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The Forefront of Space Science

Nature's light show: planetary aurora
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Extra-terrestrial aurora

Other planets in our solar system have aurora too, and studying them tells us about the extra-terrestrial environments. Jupiter, the largest planet in the solar system, has such a strong magnetic field that if you could see its extent in the sky from Earth, it would appear the same size as the Sun, even though it is five times further away. Jupiter's strong magnetic field is one characteristic of its space environment, as well as its super-fast rotation; one day on Jupiter lasts less than ten hours. Add into this fast, energetic environment the volcanic moon Io and you can expect to see some fantastic interactions taking place. It is these characteristics of Jupiter that lead to the formation of its main aurora, rather than an Earth-like interaction with the solar wind.

Io is slightly larger than Earth's moon and orbits close to Jupiter. It is the most volcanically active body in the solar system, releasing around 1 tonne every second of oxygen, sulphur and other materials into its local space. It is this material, and the way that energy is transferred from the planet to make it rotate around the planet, that generates Jupiter's aurora. In this way the moon Io, located deep inside Jupiter's magnetic environment, is the origin of Jupiter's main auroral oval encircling its magnetic pole, rather than the solar wind blowing outside.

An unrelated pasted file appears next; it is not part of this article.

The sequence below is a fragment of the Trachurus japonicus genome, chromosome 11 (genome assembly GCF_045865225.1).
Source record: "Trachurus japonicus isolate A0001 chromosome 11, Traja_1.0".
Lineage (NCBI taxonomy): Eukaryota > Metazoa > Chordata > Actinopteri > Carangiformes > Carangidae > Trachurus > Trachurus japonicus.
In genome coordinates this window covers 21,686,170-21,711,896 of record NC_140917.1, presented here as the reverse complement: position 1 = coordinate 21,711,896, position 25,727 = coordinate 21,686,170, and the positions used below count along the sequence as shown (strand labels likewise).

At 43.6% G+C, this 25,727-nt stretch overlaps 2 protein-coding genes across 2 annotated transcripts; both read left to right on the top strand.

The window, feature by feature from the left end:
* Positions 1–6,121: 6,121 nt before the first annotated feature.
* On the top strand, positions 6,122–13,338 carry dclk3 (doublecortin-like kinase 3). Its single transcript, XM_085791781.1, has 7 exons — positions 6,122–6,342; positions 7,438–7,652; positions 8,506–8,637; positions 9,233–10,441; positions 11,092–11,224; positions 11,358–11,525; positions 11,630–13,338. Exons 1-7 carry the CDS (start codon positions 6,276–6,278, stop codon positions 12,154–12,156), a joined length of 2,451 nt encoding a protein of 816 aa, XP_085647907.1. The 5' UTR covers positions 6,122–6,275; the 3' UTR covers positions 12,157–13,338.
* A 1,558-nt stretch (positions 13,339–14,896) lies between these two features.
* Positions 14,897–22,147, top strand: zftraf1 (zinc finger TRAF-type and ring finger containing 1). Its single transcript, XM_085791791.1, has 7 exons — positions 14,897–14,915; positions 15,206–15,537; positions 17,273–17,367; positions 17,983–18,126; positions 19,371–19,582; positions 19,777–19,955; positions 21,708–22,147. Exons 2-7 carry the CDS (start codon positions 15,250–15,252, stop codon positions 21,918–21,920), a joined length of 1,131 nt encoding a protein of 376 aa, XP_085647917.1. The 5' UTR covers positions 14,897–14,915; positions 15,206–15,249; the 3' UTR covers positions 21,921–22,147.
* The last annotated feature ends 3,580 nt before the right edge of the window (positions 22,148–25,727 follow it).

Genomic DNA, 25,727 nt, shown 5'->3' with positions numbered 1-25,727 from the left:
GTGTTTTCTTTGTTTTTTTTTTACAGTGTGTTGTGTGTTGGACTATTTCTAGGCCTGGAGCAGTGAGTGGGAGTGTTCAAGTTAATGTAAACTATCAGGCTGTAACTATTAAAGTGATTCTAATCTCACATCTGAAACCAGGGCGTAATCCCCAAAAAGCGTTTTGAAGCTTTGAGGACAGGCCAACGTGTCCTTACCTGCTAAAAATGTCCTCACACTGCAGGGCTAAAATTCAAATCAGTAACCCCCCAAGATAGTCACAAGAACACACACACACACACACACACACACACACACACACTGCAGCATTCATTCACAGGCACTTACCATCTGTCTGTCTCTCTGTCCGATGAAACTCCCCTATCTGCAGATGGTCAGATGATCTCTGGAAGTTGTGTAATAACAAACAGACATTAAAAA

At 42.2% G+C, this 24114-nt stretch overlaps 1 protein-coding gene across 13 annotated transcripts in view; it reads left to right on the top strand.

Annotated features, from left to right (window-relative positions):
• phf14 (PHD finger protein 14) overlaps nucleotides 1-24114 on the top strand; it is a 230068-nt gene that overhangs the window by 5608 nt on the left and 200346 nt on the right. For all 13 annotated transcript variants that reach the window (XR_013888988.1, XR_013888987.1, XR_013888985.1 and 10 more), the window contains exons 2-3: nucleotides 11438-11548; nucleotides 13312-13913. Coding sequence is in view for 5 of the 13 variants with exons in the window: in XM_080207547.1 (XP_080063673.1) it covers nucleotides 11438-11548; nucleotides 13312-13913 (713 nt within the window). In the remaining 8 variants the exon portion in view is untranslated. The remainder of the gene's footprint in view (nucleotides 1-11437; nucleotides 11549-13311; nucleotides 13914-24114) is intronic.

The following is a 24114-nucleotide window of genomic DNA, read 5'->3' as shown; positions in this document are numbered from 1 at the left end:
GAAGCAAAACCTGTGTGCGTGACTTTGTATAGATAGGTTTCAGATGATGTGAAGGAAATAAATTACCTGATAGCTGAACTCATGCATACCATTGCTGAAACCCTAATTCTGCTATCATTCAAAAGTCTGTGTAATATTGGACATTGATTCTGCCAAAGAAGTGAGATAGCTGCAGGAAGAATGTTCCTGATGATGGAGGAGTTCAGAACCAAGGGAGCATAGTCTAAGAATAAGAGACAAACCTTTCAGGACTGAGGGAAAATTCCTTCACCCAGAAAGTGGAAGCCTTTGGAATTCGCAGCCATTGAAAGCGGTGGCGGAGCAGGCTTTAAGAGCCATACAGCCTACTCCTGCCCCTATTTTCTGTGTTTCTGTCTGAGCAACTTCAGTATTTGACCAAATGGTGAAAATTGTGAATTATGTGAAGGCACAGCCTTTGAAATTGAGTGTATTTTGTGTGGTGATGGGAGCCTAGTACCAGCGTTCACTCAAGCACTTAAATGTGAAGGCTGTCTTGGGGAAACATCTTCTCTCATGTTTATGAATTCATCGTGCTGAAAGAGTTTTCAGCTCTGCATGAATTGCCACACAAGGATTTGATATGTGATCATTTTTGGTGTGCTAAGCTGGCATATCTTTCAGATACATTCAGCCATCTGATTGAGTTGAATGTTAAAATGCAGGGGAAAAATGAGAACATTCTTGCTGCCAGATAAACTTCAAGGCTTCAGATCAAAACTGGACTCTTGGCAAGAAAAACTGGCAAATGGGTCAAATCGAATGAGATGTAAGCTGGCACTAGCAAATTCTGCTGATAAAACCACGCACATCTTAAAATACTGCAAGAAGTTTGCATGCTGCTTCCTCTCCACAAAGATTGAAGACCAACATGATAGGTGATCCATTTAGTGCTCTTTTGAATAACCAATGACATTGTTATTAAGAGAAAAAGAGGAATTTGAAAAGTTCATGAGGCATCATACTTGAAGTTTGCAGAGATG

The Hubble Space Telescope

Jupiter is a gas giant planet - it has no solid surface and its upper atmosphere is made mainly of hydrogen gas. This means that the brightest auroral emissions (more than ten times brighter than the Earth's aurora) are emitted from hydrogen at ultraviolet wavelengths. The human eye can only see a small portion of the full light spectrum (we see 'visible' light in colours red to violet) so telescopes are used to observe at other wavelengths like the UV. One useful and well-known telescope is the Hubble Space Telescope, which is in orbit around the Earth at a height of less than 600 km. Hubble carries several different cameras and instruments and has been used many times to observe aurora on Jupiter.

Figure 1
Figure 1. The Hubble Space Telescope in orbit above the Earth. Credit: NASA.

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